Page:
"This is a very ancient culture of secrecy, of concealing things, so the response by the public has been limited," said José Carreño, who heads the journalism program at Mexico City's Iberoamerican University. "Ordinary people don't know what to do with this information."

Shipping Corpn follows RTI, but National Library lags behind

Kolkata Newsline - New Delhi,India Reports WHILE a staff crunch has come in the way of implementing the Right to Information (RTI) Act, 2005 in the country’s oldest and biggest library, the National Library, Kolkata, the Act is already in place at the regional office of the Shipping Corporation of India.

All government offices and institutes were supposed to have implemented the Act by October 12. ‘‘We just have the bare minimum staff to run the daily affairs of the library. The implementation of the RTI Act requires a lot of effort in preparing the manuals and documenting the data of many years. Where is the staff strenghth for all this work?’’ asked one of them.

Memory Hole: A Place for Information "We're not supposed to know"

Kelly writes "While doing research for a librarian friend, I serendipitously hit upon a very interesting web site that offers hard-to-find information, called "The Memory Hole" at

Here's their mission statement, "Purpose: The Memory Hole exists to preserve and spread material that is in danger of being lost, is hard to find, or is not widely known. This includes: -- Read More

Ottawa plots making maps without paper - Canadian maps to go totally digital

Daniel Phelan sent over an interesting Globe And Mail article on plans to put Canadian Govt. topographic map data on the Internet where companies and individuals would be able to access the information, either free or for a fee, and then print it or pay a professional printer to do it.John Dawson, acting director of Natural Resources Canada's Centre for Topographic Information, figures that people are upset about the proposal because it is the latest in a series of changes to the map-making business that depart from the philosophy of the original craftsmen who treated cartography and map reading as an art.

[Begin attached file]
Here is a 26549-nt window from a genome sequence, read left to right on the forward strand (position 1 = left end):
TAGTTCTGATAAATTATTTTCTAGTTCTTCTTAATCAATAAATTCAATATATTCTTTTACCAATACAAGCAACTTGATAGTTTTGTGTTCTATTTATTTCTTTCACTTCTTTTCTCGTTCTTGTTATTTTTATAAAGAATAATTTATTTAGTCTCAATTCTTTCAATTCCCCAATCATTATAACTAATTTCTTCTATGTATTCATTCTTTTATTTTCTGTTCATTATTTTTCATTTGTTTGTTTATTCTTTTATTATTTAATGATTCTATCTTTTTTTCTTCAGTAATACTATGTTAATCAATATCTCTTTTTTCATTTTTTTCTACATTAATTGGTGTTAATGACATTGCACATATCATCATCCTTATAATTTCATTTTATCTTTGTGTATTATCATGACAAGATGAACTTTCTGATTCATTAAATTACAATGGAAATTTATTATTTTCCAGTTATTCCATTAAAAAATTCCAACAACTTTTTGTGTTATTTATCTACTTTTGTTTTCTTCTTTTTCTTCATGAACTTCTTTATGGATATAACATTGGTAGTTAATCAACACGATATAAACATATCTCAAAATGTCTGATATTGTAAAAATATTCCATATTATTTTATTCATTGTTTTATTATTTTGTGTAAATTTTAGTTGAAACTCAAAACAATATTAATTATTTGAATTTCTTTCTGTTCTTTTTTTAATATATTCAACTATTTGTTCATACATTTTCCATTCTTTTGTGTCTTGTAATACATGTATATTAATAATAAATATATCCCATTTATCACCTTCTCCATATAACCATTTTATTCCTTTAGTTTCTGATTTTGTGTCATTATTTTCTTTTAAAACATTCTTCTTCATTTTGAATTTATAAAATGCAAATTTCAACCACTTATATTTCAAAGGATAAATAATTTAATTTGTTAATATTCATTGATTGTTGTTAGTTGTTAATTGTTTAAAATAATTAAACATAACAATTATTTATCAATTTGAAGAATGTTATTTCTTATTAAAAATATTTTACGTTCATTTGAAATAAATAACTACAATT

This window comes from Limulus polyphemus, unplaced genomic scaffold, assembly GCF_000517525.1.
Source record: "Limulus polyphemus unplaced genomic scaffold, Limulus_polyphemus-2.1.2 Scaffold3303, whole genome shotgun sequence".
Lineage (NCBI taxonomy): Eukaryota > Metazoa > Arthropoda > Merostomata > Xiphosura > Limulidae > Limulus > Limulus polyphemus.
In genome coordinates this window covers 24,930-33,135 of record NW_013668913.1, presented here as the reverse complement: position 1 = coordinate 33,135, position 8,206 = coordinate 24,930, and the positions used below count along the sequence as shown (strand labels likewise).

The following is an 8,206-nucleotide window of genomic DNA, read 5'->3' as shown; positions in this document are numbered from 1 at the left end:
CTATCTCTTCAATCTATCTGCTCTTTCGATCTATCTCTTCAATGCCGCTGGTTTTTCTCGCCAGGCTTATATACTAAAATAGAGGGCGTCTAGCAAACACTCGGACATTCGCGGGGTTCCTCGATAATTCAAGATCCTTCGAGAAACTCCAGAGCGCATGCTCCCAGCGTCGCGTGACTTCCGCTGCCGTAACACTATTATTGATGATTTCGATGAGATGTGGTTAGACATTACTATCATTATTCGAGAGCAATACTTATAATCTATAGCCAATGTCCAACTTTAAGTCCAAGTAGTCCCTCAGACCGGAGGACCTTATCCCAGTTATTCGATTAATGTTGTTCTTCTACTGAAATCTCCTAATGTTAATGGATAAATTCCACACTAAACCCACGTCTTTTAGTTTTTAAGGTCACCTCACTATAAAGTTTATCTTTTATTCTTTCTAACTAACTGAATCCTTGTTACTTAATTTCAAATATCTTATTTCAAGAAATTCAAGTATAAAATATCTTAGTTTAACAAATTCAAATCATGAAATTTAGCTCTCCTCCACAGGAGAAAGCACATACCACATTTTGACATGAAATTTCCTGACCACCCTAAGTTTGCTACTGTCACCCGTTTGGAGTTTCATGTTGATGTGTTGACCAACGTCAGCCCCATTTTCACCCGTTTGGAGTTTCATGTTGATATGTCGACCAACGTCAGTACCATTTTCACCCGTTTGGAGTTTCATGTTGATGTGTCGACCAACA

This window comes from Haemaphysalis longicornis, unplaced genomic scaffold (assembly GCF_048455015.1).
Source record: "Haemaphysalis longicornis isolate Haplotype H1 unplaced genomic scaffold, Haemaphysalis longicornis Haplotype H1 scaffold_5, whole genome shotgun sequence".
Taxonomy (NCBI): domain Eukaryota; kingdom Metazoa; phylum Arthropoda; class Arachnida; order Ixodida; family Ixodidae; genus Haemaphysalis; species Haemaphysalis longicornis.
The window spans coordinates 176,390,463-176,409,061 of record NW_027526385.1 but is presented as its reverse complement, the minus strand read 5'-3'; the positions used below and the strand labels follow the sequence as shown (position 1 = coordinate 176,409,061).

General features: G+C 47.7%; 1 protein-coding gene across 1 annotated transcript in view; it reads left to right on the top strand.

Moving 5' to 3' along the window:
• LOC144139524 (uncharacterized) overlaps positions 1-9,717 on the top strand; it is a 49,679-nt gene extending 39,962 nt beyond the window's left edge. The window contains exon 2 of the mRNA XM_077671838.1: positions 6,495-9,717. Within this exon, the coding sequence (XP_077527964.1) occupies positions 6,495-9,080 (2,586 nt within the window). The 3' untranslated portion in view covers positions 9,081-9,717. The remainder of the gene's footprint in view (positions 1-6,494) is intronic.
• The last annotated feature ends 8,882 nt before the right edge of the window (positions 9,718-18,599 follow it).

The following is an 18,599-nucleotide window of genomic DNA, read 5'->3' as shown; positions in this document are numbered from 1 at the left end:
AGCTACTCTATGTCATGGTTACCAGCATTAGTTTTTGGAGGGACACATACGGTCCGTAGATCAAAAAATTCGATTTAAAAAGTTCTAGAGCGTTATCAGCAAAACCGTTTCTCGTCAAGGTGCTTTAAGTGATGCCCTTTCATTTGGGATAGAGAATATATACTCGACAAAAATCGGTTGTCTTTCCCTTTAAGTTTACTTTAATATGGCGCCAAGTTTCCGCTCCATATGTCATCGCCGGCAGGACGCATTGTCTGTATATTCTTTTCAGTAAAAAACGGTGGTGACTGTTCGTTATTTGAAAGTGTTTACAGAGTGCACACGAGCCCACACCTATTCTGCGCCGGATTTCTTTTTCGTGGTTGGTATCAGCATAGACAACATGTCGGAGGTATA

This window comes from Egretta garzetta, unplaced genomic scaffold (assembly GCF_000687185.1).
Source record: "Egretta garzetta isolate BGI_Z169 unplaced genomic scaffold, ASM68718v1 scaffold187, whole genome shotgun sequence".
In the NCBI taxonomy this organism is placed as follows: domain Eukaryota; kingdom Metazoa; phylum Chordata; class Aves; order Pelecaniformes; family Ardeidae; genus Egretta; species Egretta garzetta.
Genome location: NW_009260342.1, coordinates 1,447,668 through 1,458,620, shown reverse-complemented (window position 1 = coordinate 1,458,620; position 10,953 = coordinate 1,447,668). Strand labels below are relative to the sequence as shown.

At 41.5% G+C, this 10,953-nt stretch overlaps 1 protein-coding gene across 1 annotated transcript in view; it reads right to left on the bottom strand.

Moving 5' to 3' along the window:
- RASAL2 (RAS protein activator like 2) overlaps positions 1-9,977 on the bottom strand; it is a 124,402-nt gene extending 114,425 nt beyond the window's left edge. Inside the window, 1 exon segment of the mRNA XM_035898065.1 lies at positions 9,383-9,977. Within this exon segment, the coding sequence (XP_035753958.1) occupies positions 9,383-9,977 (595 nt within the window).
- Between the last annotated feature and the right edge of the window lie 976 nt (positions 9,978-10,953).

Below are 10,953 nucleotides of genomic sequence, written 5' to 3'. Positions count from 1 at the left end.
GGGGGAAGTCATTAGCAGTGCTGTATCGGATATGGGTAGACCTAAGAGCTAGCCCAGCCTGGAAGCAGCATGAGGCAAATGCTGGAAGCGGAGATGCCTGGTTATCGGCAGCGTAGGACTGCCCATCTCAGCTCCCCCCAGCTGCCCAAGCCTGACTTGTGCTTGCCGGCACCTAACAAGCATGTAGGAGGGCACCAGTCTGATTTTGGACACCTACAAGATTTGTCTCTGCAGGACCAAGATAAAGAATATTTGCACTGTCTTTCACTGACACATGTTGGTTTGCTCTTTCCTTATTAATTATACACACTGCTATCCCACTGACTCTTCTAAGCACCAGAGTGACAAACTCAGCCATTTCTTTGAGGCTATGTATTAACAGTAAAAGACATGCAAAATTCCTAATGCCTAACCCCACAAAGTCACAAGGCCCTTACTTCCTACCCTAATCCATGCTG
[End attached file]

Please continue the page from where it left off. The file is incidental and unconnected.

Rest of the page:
A Look at State Secrets Privilege

From today's: Morning Edition (audio story):

The Bush administration is increasingly using the state secrets privilege. It is a series of precedents that allow the government to dismiss court cases on the grounds that evidence introduced in the trial could jeopardize national security.

Given that there should be
limits to what information the government releases, it becomes a question of faith in the government to tell citizens what they're better off not knowing. Strange that cover-up theorists can use law enforcement's "or do you have something to hide?" argument.

National archivist seeks states' advice

Several members of a new electronic records advisory committee, appointed by U.S. Archivist Allen Weinstein, will gather later this month to gain deeper insights into the federal Electronic Records Archives (ERA) program.

As part of ERA's next phase, the committee members will meet in Washington, D.C. "This is our first opportunity to see how it works," said David Carmicheal, president of the Council of State Archivists (COSA) and a committee member.